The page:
‘Then I should do something about this. I should clear up the mess. There’s nothing but confusion. It’s all so vivid. I can name whole streets. I can name all the people I knew. There’s still one who I see. He’s a hoaxer of some kind.’

‘Will you see someone?’

‘Do you know anyone?’

‘I have a friend who could help maybe.’

‘Then I shall certainly see her.’

‘Him.’

‘I shall see him.’

It had been a long time since he had left the destroyed city. There had been many things he had done to find out what had happened. He had contacted many people and many organisations. He had discovered nothing. There was a blanket of secrecy over the whole thing. This was why he found it so easy to be persuaded that he was insane.

But the next day, out in the bright sunlight on the gleaming streets which all looked so new and freshly cleansed, he could not bear the thought. He clenched himself tightly, as if he would squeeze the thought out like a black pip. There was a yellow bus approaching. He stepped out into the road and the bus was forced to shriek to a halt. Boldly he walked onto the bus, swore at the driver and without paying sat on the back seat sullenly, defiantly, staring out. The driver seemed about to lose his temper but then changed his mind, shrugged and drove on without saying another word.

He spent the day turning over what she had said to him and what he had said back. As the day dragged its heals he let his mind run on and he became wildly excited by the assumption that he was in some way deranged. He tried to accommodate the denial of the horrible past with his belief that it was always possible to have conversations. But there was a screaming nonsense in him which he couldn’t shake.

Liv trawled information circuits and opened her channels to overload. As the information flowed back she sifted it using first broad then narrower nets. She filed and twisted, culled and chopped. She let some things hang. She drilled into the seeds of others. There was rigour and slap-dash, there was ice boredom and a whip-up heat when the strangers arrived. She ended with a room full of peopled landscapes which infected her like virus baccili. Everything turned from electricity to souped-up name strands, chains of reactors which morphed from the first beached second and onwards. Fusions happened in and around circuit breaks & synapse links. She hazed in and out of strangely familiar information runs. Under her skin there was a hot sweaty toad life spawning itself, like a viscous coating of slime reeling off hundreds of pop eyes. She was looking out every which way, she was unable to sleep. She was terrified.

She had waited for Stubb at the doctor’s gate but Stubb hadn’t turned up. Relieved, she had kicked her heels and wondered - what now? Stubb himself had watched the careful sky tucking itself into a red and orange sunset and resolved to see the doctor the very next day. In the meantime he’d resolved to stay out on the streets, away from other influences which might try and push him in another direction. And he had been half smiling at this because this was almost an adventure. It felt as he always thought it would.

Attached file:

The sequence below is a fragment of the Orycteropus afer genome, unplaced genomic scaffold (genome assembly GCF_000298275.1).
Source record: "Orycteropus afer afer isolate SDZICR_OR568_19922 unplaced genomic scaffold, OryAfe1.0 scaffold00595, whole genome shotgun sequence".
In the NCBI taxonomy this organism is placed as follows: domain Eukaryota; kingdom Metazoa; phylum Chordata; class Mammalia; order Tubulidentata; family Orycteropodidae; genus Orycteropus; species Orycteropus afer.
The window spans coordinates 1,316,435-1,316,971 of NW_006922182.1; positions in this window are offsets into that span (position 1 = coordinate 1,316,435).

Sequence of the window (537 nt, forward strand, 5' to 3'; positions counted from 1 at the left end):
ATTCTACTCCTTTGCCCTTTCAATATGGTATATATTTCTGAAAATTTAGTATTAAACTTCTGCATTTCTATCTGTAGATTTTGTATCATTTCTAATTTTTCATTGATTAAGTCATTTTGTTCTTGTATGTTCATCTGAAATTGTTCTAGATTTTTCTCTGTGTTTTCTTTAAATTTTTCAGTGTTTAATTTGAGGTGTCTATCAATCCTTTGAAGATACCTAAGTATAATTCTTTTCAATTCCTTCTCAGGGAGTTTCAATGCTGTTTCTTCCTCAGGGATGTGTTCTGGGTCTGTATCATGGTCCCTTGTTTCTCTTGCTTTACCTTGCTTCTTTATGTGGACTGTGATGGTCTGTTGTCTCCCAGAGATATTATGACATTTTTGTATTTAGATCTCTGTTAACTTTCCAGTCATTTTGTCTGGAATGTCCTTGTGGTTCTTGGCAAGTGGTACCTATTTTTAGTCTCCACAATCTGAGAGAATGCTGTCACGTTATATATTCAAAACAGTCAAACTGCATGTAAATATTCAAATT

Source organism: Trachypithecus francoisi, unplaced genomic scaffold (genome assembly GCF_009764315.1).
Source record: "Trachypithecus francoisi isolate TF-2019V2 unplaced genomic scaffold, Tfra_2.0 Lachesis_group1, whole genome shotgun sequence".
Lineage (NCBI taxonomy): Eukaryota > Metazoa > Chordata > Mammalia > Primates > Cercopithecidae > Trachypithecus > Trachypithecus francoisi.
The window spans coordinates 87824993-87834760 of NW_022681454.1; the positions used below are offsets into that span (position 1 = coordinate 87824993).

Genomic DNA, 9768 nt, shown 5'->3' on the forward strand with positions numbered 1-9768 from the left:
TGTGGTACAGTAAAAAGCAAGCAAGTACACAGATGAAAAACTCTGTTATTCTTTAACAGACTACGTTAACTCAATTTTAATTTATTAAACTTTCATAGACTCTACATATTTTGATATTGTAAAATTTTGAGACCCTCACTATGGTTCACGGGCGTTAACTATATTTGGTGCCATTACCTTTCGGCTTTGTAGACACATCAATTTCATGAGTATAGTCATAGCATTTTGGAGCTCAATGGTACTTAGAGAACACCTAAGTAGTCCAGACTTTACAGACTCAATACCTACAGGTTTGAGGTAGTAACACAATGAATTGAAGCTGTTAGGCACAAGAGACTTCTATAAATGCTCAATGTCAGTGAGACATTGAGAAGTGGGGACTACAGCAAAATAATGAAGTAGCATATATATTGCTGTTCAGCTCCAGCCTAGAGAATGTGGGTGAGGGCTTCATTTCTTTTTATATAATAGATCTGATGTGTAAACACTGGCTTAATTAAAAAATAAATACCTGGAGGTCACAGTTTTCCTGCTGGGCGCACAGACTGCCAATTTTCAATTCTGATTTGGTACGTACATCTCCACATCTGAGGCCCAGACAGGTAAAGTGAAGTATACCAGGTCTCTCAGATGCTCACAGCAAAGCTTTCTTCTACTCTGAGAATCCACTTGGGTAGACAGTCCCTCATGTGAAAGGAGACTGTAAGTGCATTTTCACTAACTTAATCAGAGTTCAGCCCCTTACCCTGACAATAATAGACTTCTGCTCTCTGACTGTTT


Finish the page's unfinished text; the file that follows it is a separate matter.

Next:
The scratching started that night. All along the forearm and the inside of his legs he was troubled by an itching sensation as if some bug was feeding on the other side of his skin. He took to scratching and became so ferocious as the hours lounged forward that he drew blood and removed skin. Despite all his attentions, the itching not only continued but seemed to be spreading. He stood in the light pool of a swan-necked street lamp and tried to see if there were visible signs of the trouble. He could see nothing but the deepest of shadows. Yet there was a disturbing sensation, in amidst this gloom, of a swarming movement taking place on the surface or maybe under the surface of his limbs. In a panic he walked off, enjoying briefly the touchy cold like a hard to get come-on from the airborn frost.

Liv was out, searching for his dismal shape in the collapsing night. She too was feverish and antic. The brain centres were tranced with the screaming information flow into which she was directly plugged. From everywhere, source material reorganised along her neuron field centres. She was her own living computer. Her nerves licked the bolt - like strands of licorice then chewed them towards the digestion acids. Numbers glowed in the eyes, gleaming soldier -abrupt numerals and digits, names came with them, and dimensions and geography and natural constructions, gene based cookery codes stood prim to attention.

Stubb fled into a flop land red house where he rented out a rest room and lay on the shabby bed giving close routed instructions that no one should disturb him. The click sure look he gave the man on the counter was enough rest assured. Nothing, hell itself, wouldn't be an intrusion.

‘Neuengamme, Hamburg, there’s an old uncle of some Grosse-Rosen, spits into his colonial tea, Ravensbruck, sachsenhausen in the flurry of the snow, black and white snap-shots sent curtesy of some old bitch, some horny old git... Poznau, Gross Rosen, Wroclaw, a crow snaffling fresh carrion, crashed out heads and their bones and brains on the Buchenwald, Ohrdruf autobahn, Fulda, roses covered in a freak heap of snow, Gusen, Nurnburg, Auschwitz, Birkenau, Dachau, Schlier, 90,000, 81,000, 22,000, 300, 200, 60000, ......’

Liv sat and held her head in her hands and wished she had the courage to switch it all off. She took another of her aniseed cocktails. She pepped and the rush calmed her down for a moment. Nonetheless, she told herself that though the world was a terrible place, so too was the stillness of the inner room. Whilst out on the streets she had felt firm and safe. She had been able to feel a different contact than that of information. The smells of the rain on the cobalt, the stone palaver, the wine washed hardness of one step following the next, the lazy eyed moon, the scuttling clouds, the scent of rosemary and other veronicas, these worked as a kind of life assurance. Sometimes she even glimpsed other people out in the drenched air. But indoors there was just the hushed, clean and scentless expansion of crushed space, a trap of her own making.